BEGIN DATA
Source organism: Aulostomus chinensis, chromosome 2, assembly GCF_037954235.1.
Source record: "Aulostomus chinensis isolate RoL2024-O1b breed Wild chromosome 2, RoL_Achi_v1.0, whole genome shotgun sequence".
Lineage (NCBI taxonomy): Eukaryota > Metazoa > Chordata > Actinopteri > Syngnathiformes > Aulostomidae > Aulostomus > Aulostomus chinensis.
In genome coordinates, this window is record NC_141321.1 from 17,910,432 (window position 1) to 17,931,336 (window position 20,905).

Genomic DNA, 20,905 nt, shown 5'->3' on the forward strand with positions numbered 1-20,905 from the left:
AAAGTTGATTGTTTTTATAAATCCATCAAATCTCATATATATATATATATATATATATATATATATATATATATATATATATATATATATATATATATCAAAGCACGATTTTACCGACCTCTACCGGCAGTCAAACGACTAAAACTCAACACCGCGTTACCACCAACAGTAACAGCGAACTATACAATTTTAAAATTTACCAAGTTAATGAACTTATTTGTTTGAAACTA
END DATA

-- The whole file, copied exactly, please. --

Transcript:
Source organism: Aulostomus chinensis, chromosome 2, assembly GCF_037954235.1.
Source record: "Aulostomus chinensis isolate RoL2024-O1b breed Wild chromosome 2, RoL_Achi_v1.0, whole genome shotgun sequence".
Lineage (NCBI taxonomy): Eukaryota > Metazoa > Chordata > Actinopteri > Syngnathiformes > Aulostomidae > Aulostomus > Aulostomus chinensis.
In genome coordinates, this window is record NC_141321.1 from 17,910,432 (window position 1) to 17,931,336 (window position 20,905).

Genomic DNA, 20,905 nt, shown 5'->3' on the forward strand with positions numbered 1-20,905 from the left:
AAAGTTGATTGTTTTTATAAATCCATCAAATCTCATATATATATATATATATATATATATATATATATATATATATATATATATATATATATATATATCAAAGCACGATTTTACCGACCTCTACCGGCAGTCAAACGACTAAAACTCAACACCGCGTTACCACCAACAGTAACAGCGAACTATACAATTTTAAAATTTACCAAGTTAATGAACTTATTTGTTTGAAACTA